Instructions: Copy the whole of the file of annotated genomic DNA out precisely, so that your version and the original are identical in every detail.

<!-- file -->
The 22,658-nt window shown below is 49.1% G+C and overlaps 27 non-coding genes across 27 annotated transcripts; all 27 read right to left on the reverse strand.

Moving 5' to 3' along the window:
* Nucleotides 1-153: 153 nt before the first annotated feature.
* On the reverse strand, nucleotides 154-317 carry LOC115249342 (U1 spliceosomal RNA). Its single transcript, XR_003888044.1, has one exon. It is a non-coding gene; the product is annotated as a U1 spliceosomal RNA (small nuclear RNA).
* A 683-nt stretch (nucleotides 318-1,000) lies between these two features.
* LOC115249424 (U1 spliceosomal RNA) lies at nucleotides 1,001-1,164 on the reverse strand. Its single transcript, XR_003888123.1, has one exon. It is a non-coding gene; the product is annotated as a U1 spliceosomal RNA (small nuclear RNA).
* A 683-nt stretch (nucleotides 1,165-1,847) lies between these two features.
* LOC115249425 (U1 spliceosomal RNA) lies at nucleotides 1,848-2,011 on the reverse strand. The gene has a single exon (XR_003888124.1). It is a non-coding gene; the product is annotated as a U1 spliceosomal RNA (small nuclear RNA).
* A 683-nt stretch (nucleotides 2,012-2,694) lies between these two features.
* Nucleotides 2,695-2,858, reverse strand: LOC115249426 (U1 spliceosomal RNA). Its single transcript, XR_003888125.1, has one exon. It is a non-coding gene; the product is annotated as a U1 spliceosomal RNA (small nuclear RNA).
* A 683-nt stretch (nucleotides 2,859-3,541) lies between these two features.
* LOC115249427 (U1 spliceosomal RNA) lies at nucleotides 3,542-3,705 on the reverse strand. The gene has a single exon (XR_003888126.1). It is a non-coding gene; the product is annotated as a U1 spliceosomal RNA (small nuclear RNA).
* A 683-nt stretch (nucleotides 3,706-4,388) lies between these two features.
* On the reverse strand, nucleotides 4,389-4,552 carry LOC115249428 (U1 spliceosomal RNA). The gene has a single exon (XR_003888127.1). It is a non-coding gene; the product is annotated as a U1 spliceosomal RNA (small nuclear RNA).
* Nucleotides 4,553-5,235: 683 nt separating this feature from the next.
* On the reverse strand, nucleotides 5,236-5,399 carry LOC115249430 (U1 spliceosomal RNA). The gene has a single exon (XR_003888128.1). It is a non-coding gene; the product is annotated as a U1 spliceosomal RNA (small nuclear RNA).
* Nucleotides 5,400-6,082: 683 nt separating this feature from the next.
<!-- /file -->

The 22,658-nt window shown below is 49.1% G+C and overlaps 27 non-coding genes across 27 annotated transcripts; all 27 read right to left on the reverse strand.

Moving 5' to 3' along the window:
* Nucleotides 1-153: 153 nt before the first annotated feature.
* On the reverse strand, nucleotides 154-317 carry LOC115249342 (U1 spliceosomal RNA). Its single transcript, XR_003888044.1, has one exon. It is a non-coding gene; the product is annotated as a U1 spliceosomal RNA (small nuclear RNA).
* A 683-nt stretch (nucleotides 318-1,000) lies between these two features.
* LOC115249424 (U1 spliceosomal RNA) lies at nucleotides 1,001-1,164 on the reverse strand. Its single transcript, XR_003888123.1, has one exon. It is a non-coding gene; the product is annotated as a U1 spliceosomal RNA (small nuclear RNA).
* A 683-nt stretch (nucleotides 1,165-1,847) lies between these two features.
* LOC115249425 (U1 spliceosomal RNA) lies at nucleotides 1,848-2,011 on the reverse strand. The gene has a single exon (XR_003888124.1). It is a non-coding gene; the product is annotated as a U1 spliceosomal RNA (small nuclear RNA).
* A 683-nt stretch (nucleotides 2,012-2,694) lies between these two features.
* Nucleotides 2,695-2,858, reverse strand: LOC115249426 (U1 spliceosomal RNA). Its single transcript, XR_003888125.1, has one exon. It is a non-coding gene; the product is annotated as a U1 spliceosomal RNA (small nuclear RNA).
* A 683-nt stretch (nucleotides 2,859-3,541) lies between these two features.
* LOC115249427 (U1 spliceosomal RNA) lies at nucleotides 3,542-3,705 on the reverse strand. The gene has a single exon (XR_003888126.1). It is a non-coding gene; the product is annotated as a U1 spliceosomal RNA (small nuclear RNA).
* A 683-nt stretch (nucleotides 3,706-4,388) lies between these two features.
* On the reverse strand, nucleotides 4,389-4,552 carry LOC115249428 (U1 spliceosomal RNA). The gene has a single exon (XR_003888127.1). It is a non-coding gene; the product is annotated as a U1 spliceosomal RNA (small nuclear RNA).
* Nucleotides 4,553-5,235: 683 nt separating this feature from the next.
* On the reverse strand, nucleotides 5,236-5,399 carry LOC115249430 (U1 spliceosomal RNA). The gene has a single exon (XR_003888128.1). It is a non-coding gene; the product is annotated as a U1 spliceosomal RNA (small nuclear RNA).
* Nucleotides 5,400-6,082: 683 nt separating this feature from the next.